Expert view: Process Safety Management in Mining and Metals

Published on Dec 11, 2023

As a seasoned expert, Alfredo Verna has over 35 years of experience in PSM and Operational Risk Management, particularly in oil, gas, mining and other heavy industries. He has managed over 50 PSM and organisational change projects in Europe, Middle East, Africa and South America. He has also led over 50 operational risk diagnostic projects across the oil & gas, chemical, petrochemical, metals, and utilities industries. He holds an MSc in Chemical Engineering and is a Chartered Engineer.


You have a wealth of experience in Process Safety Management (PSM) and have been in the industry for years. How has the landscape changed since you first started, and what are the trends that you are seeing in the space?

The major change between when I started in the industry until now is mostly awareness - most companies, nowadays, understand that PSM is not just an "add on" or another management system to take care of; indeed, it is an essential aspect of overall asset management. Nevertheless, we continue to see many companies struggling with ineffective implementation of PSM: far too often it is seen as a separate framework for "specialists" and not ingrained in day-to-day operations. In response, some of the specialists that design PSM programmes can do this in such a way that make them complicated and abstract, with the result that people on the ground perceive it as bureaucratic burden, with no or limited added value.  


Why should heavy industry care about something like PSM? What are the payoffs, and do they have broader applications?

PSM is an essential framework to operate and maintain assets more efficiently, safely and with a higher degree of reliability, but some industries struggle to see the relevance. Recently I visited a large Aluminium production site, where leadership were doubtful if process safety could apply to them, since they were not a refinery. These misconceptions derive from a limited understanding of what Process Safety is about. At this particular site they handle a wide range of chemicals and hazardous materials, and use natural gas, if water comes in contact with molten metal it increases in volume by a ratio of approximately 1600:1 creating a deadly pressure wave. Yet, there is still a misconception that Process Safety incidents can only occur in the oil & gas industry.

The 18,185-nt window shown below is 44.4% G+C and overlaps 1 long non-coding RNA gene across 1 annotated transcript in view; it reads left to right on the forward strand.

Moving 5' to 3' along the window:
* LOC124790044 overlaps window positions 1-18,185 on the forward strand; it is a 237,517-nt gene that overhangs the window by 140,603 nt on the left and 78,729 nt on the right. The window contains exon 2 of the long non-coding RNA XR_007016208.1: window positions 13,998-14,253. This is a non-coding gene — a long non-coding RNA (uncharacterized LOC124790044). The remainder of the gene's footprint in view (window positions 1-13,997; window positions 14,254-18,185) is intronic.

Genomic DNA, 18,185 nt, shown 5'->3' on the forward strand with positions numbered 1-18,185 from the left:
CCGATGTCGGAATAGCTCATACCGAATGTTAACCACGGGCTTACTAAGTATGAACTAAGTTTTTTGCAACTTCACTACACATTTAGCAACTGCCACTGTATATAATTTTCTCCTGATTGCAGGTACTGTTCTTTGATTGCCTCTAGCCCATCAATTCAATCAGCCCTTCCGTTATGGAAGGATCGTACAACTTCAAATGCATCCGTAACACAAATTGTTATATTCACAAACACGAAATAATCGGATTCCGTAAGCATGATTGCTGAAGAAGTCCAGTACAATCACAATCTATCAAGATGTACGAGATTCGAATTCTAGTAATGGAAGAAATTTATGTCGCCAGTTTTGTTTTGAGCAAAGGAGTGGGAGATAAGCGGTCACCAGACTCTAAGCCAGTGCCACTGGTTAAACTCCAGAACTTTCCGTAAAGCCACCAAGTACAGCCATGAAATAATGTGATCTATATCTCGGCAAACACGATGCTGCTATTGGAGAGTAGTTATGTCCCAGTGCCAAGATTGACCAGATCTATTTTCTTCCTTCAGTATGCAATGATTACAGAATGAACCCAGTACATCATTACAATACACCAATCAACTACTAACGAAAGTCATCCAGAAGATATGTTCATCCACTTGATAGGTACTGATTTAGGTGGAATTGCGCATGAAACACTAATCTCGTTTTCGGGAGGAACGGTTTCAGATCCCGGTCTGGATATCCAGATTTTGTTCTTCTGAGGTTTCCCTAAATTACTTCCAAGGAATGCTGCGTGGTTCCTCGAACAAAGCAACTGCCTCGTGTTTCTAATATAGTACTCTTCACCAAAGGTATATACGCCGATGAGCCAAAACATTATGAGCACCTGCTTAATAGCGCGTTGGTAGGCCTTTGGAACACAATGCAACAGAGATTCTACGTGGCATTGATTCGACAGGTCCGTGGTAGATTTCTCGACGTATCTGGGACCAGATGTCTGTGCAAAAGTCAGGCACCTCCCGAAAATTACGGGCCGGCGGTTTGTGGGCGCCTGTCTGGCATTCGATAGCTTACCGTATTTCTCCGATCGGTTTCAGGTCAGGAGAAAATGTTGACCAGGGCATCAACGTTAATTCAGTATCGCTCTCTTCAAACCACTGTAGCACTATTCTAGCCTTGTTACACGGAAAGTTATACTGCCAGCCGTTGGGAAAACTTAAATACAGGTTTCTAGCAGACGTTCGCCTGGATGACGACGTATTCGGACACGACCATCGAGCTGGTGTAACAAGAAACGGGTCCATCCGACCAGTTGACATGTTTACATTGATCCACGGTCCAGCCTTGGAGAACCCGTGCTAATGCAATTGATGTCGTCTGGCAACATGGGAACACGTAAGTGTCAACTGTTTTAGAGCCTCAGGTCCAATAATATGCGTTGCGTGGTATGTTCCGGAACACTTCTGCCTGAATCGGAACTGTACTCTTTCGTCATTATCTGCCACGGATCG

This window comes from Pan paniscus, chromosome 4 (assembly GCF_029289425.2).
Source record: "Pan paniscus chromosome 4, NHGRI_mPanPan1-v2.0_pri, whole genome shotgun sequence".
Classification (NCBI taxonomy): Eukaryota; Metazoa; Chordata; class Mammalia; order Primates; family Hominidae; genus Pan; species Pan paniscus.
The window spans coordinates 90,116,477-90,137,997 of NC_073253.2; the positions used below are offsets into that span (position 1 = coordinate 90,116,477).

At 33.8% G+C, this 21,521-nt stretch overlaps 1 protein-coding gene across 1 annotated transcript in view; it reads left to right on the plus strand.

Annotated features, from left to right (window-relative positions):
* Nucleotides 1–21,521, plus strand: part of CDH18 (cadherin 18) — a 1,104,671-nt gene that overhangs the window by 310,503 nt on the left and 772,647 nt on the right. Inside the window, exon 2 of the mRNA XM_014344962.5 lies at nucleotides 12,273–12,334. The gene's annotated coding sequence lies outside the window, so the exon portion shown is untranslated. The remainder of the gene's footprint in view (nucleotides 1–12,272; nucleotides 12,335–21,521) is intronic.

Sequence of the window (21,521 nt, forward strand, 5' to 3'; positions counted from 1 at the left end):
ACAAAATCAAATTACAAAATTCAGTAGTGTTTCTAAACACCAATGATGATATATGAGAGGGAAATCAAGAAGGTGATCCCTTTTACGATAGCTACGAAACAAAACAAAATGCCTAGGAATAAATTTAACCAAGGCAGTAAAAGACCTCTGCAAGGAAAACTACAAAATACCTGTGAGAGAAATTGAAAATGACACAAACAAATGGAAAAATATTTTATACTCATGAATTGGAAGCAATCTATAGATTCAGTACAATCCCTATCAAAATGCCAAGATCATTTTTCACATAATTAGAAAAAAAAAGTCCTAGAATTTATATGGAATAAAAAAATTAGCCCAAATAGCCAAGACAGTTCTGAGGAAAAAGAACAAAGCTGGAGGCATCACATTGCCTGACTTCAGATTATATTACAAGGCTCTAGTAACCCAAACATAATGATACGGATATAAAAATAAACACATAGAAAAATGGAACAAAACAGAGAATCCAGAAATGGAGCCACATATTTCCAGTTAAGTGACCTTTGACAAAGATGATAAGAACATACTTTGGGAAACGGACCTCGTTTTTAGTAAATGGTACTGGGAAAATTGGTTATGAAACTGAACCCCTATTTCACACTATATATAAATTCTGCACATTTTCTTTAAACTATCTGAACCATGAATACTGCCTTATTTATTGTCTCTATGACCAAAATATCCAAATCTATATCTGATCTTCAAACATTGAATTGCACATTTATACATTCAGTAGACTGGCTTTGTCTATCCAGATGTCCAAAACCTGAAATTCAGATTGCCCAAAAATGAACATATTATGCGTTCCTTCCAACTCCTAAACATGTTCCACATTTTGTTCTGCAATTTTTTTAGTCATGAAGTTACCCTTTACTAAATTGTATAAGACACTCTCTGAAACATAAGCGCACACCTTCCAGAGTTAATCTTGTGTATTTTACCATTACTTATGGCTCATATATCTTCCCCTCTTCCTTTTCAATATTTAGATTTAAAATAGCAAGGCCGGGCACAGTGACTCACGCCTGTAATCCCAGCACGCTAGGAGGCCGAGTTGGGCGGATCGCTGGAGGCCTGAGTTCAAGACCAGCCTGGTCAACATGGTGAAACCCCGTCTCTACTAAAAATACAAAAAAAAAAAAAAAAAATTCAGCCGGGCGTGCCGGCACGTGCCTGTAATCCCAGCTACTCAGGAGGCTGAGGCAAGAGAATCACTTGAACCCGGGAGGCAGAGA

The reality is that the application of PSM fundamentals does not only reduce risk, but more often than not has a positive operational impact, as processes and control logic are better understood, failure modes of key equipment and the impact on production and safety are more evident and documented and critical assets are maintained to prevent functional failure.


PSM is something that is mature in industries like oil & gas, but still relatively new in mining and metals. Why do you think that is?

Sadly, PSM has evolved as a result of some catastrophic accidents which have plagued, over the years, not just the oil & gas and chemical industry, but any industry handling processing, storing or manufacturing hazardous materials. In the past, oil & gas and chemical/petrochemical Process Safety accidents were prevalent and the focus was first directed to these Industries. However, it has become evident that these are not the only industrial sectors where uncontrolled releases of hazardous materials and energy can and do occur, sometimes with devastating effects. As a result, over the last few years, many companies in the mining & metal, waste/ wastewater management, pharmaceutical and food & beverage industries, amongst others, have had to start thinking about Process Safety the hard way. I often notice that after a number of years, many people, even when working in a high hazard industry, lose the perception or the "smell" of risk – unless this is triggered or re-awakened by an accident or a high potential near miss.

"The reality is that PSM fundamentals do not only reduce risk, but more often than not have a positive operational impact."


As the mining and metals sector starts to recognise the importance of robust PSM, what are the lessons you think the industry can learn from oil and gas?

The oil & gas industry as a whole cannot be taken as a beacon in the dark, as far too many catastrophic accidents continue to occur at Upstream, Midstream and Downstream assets. However, the oil & gas industry has learned that Process Safety must be treated like any other business process, it is not just another management system that the Safety Department needs to take care of. Process Safety must be a line management responsibility: solid foundations for a PSM system are built if there is a full understanding of key Process Safety risks, and if each PSM element is tailored to act as a barrier preventing or mitigating them. Several oil & gas companies also invest, through awareness campaigns and the development of adequate competencies and capabilities, to "demystify Process Safety", to make it more understandable and relevant, particularly to Operations and Maintenance personnel. This is how the mining and metals industry can learn from the sector.

"Leaders are responsible for setting the tone at the top and  fostering the psychological safety and employee engagement  necessary for excellent safety performance"